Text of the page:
MANHATTAN: The streets of SoHo are paved with cobblestones. Walking down these historic blocks on a cool March afternoon, its easy to wonder where on Earth you actually are, and when – you could be far in the future or deep in the past.
Now imagine that your present trek is leading you to a studio where deadlines have all but disappeared, and the only pressure is to advance the art of songwriting even further: The front door you arrive at belongs to none other than Pål Waaktaar Savoy a.k.a Paul Savoy, co-founder of the globally embraced group A-ha.
Welcome to his realm – you have reached what just might be the best of all possible worlds.
“When you grow up, all you want to do is what you love to do,” says the soft-spoken Savoy. “The first time I started a demo studio in NYC, it was all tape machines – now it’s much more doable to make a great-sounding album. The technology now gives me more time to work on the things that I find to be more important.”
A Room In Tune
Those “things” are songs, and Savoy’s SoHo studio is a constantly humming incubator for these 4:04-spans of magic. And why not? Working with A-ha, the guitarist and his bandmates from Norway have seen first-hand the power of what well-crafted songs can do: To date, the group has sold over 36 million albums and 15 million singles worldwide, played for crowds as large as 198,000, and released nine records in their lengthy lifespan – from 1982 until their official farewell in 2010.
So closely associated is A-ha with their native Oslo that the discovery of Savoy living happily in New York City can be momentarily disorienting. But actually, this oasis in downtown Manhattan has been a natural fit for him since soon after the release of A-ha’s 1985 debut album, Hunting High and Low.
“In those days, we were traveling so much that I couldn’t say I lived anywhere!” Savoy recalls. “But the first time I came to NYC to promote, I fell in love with SoHo. I thought, ‘This is the place.’”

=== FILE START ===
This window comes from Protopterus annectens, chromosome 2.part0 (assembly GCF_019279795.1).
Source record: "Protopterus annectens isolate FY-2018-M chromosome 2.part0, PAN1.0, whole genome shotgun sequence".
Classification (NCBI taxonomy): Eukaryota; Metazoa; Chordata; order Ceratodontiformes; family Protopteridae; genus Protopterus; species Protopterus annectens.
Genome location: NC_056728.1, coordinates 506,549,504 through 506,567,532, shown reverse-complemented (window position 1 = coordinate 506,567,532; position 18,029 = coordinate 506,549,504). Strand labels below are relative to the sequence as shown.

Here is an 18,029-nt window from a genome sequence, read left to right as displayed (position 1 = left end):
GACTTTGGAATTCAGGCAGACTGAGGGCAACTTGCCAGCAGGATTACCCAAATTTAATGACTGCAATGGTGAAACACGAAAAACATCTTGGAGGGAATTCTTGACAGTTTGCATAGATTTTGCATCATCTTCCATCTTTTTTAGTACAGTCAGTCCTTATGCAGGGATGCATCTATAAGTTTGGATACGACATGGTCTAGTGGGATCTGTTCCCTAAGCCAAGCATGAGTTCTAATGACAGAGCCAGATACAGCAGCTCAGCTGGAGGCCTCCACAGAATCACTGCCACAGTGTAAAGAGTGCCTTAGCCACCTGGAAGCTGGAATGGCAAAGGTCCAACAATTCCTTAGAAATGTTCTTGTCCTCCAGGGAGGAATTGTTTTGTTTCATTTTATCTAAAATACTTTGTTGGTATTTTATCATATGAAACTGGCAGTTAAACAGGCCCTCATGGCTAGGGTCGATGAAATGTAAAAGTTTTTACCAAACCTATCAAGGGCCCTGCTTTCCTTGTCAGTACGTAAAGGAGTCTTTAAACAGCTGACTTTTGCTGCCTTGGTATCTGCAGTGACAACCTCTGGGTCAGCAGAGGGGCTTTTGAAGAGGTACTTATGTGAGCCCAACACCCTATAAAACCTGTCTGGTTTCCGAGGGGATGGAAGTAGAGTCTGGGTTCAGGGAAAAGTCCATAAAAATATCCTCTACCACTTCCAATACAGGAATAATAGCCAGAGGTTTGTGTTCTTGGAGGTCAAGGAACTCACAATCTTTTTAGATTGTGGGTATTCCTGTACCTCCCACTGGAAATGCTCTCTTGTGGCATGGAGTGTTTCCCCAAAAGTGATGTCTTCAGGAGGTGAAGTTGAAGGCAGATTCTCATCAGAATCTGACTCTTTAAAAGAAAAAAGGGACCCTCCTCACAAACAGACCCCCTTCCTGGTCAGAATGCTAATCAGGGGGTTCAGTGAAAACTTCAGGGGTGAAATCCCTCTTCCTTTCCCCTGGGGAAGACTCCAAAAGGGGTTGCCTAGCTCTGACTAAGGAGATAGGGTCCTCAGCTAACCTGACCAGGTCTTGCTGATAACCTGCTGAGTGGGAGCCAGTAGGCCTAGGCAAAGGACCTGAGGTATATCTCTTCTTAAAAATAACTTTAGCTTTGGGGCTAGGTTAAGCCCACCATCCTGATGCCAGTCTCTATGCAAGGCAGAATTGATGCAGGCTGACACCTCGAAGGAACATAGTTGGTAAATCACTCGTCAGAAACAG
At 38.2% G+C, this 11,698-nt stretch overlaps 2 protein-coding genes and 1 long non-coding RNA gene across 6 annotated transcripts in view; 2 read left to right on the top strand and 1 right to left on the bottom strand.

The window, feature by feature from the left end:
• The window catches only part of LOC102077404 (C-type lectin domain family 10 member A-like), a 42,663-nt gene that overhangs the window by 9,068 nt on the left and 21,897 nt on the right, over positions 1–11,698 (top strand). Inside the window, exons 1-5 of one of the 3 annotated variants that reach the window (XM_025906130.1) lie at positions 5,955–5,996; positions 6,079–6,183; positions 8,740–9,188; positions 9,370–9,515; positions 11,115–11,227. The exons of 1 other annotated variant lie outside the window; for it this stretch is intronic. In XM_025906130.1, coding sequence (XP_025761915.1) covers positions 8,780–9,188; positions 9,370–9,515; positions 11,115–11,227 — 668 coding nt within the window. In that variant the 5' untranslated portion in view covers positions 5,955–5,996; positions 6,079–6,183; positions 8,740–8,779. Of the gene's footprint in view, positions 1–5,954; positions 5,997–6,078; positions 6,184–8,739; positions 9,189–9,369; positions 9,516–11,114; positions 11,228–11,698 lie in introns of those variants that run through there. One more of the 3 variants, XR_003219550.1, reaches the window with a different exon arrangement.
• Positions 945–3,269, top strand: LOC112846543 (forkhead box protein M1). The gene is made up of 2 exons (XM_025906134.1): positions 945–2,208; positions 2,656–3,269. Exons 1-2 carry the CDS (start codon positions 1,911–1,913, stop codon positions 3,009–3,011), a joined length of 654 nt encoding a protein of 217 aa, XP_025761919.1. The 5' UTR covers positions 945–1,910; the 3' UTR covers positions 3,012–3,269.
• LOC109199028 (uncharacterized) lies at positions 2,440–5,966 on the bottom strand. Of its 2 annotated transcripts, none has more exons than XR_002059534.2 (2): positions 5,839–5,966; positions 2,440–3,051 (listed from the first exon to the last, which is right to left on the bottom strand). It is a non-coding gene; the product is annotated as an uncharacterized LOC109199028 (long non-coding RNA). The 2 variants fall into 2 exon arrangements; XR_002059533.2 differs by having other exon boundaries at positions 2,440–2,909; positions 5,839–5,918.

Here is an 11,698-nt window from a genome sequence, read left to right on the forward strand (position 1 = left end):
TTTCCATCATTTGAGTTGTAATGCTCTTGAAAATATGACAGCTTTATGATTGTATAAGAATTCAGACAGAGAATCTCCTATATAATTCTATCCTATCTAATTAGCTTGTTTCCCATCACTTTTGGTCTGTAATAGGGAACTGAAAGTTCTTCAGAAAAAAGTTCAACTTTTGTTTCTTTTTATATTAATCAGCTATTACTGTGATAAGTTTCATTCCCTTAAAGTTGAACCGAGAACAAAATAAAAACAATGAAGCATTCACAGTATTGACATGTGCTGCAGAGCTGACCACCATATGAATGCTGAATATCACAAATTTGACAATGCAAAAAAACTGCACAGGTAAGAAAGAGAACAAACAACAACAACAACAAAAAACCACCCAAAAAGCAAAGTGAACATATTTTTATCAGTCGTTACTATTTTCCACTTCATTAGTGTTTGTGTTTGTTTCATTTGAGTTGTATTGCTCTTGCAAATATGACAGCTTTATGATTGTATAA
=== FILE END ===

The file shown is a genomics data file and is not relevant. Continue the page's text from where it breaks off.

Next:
Almost three decades later SoHo remains an ideal creative center as he writes new material for his own band Savoy — which features his wife Lauren on vocals, his collaborations with other songwriters, and film music work. Savoy’s nonstop dedication to his craft is enabled by engineer Eliot Leigh and an optimal mix of guitars, synths, analog hardware and digital tools all living together comfortably in one room growing less crowded over time, as he becomes more selective about his tools.
“10 years ago I had a Trident desk, every synth in the book, and gear up to the ceilings,” Savoy explains of his less-is-more evolution. “Now it’s more computer-based, and I’m just trying to keep the stuff that we really love, and get breathing space.
“It works a lot better. I like to experiment, but if you have too many things, you don’t get around to it. Synths with 15,000 presets becomes like Lord of the Rings – it’s endless.”
A Creative Workflow
In today’s single-happy society, Savoy finds himself liberated from an album-oriented mindset. As a result, the studio is set up so that Leigh can quickly capture Savoy’s ideas after they surface from his acoustic guitar and piano, then pursue the musical ideas further with the array of tools at their disposal. Leigh records into Logic through the converters of an iZ RADAR system, committing to a sound as much as possible on the initial pass.
“My philosophy when we’re recording is to try and get the best sound in the moment – I’m big into processing on the way in, and not as much later on,” Leigh explains. “There’s not a standard setup for anything, however. We’ll often record through whatever happens to be our favorite gear at the moment.”
Available choices for Savoy and Leigh include a blue-stripe Urei 1176, LA-2A, Gates Sta-Level limiter/compressor (with “a secret tube upgrade”), EMI limiter sourced directly from Abbey Road, Neve compressor from the dearly departed Bearsville, Anamod ATS-1 Analog Tape Simulator, and a Bel Electronics stereo flanger. Classic reverb choices, like a Great British Spring, EMT, Echoplex, or AKG BX-10 and BX-20, abound — and with good reason.
“Sometimes you can really get a whole vibe on the track from a reverb,” notes Savoy. “It can be very important. Most of the stuff I write needs a certain atmosphere to work at all, so I’m very sensitive to achieving that for an instrument or vocal — I have to have that thing that gives me shivers. If I don’t feel it, we’ll work on something else. Obviously the performance is the most important thing, but you can help it along.”
Monitoring via Yamaha NS-10’s and Klein & Hummel O300 active studio monitors, Savoy and Leigh will do a rough mix of the songs in Logic, working mostly in the box with UAD plugins save for the multiple analog reverbs at their disposal. “Our mixing approach totally depends on what the song requires,” Leigh says. “Some of the songs are very electronic, while others are more classic songwriter-type records. In those (latter) instances, we’re trying to catch an older vibe, so we use the older gear.”